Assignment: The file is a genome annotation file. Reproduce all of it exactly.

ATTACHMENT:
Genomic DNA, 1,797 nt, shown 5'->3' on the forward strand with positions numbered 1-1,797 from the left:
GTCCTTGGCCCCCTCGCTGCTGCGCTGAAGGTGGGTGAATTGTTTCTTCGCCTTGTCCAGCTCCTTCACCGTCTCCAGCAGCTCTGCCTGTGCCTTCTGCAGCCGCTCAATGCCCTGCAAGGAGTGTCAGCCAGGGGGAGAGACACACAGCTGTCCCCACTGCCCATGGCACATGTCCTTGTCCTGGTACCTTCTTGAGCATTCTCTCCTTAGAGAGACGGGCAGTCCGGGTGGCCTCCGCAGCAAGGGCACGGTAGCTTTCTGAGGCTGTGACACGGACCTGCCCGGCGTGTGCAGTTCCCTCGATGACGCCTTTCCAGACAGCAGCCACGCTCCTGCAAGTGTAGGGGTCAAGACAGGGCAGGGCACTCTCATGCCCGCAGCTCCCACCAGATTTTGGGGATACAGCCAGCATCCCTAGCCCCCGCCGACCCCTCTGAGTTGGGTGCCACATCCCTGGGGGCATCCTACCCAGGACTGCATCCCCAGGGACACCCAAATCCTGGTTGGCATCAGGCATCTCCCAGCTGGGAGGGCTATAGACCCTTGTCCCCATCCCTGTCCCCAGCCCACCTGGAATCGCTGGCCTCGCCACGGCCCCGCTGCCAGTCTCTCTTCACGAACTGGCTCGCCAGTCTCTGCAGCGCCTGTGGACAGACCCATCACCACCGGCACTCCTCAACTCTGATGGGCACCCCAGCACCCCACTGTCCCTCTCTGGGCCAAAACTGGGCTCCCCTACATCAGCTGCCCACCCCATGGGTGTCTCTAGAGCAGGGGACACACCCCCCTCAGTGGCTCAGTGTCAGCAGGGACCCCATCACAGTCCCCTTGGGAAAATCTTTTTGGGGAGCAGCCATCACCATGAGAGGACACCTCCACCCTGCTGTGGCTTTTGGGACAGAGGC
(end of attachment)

Genomic DNA, 1,797 nt, shown 5'->3' on the forward strand with positions numbered 1-1,797 from the left:
GTCCTTGGCCCCCTCGCTGCTGCGCTGAAGGTGGGTGAATTGTTTCTTCGCCTTGTCCAGCTCCTTCACCGTCTCCAGCAGCTCTGCCTGTGCCTTCTGCAGCCGCTCAATGCCCTGCAAGGAGTGTCAGCCAGGGGGAGAGACACACAGCTGTCCCCACTGCCCATGGCACATGTCCTTGTCCTGGTACCTTCTTGAGCATTCTCTCCTTAGAGAGACGGGCAGTCCGGGTGGCCTCCGCAGCAAGGGCACGGTAGCTTTCTGAGGCTGTGACACGGACCTGCCCGGCGTGTGCAGTTCCCTCGATGACGCCTTTCCAGACAGCAGCCACGCTCCTGCAAGTGTAGGGGTCAAGACAGGGCAGGGCACTCTCATGCCCGCAGCTCCCACCAGATTTTGGGGATACAGCCAGCATCCCTAGCCCCCGCCGACCCCTCTGAGTTGGGTGCCACATCCCTGGGGGCATCCTACCCAGGACTGCATCCCCAGGGACACCCAAATCCTGGTTGGCATCAGGCATCTCCCAGCTGGGAGGGCTATAGACCCTTGTCCCCATCCCTGTCCCCAGCCCACCTGGAATCGCTGGCCTCGCCACGGCCCCGCTGCCAGTCTCTCTTCACGAACTGGCTCGCCAGTCTCTGCAGCGCCTGTGGACAGACCCATCACCACCGGCACTCCTCAACTCTGATGGGCACCCCAGCACCCCACTGTCCCTCTCTGGGCCAAAACTGGGCTCCCCTACATCAGCTGCCCACCCCATGGGTGTCTCTAGAGCAGGGGACACACCCCCCTCAGTGGCTCAGTGTCAGCAGGGACCCCATCACAGTCCCCTTGGGAAAATCTTTTTGGGGAGCAGCCATCACCATGAGAGGACACCTCCACCCTGCTGTGGCTTTTGGGACAGAGGC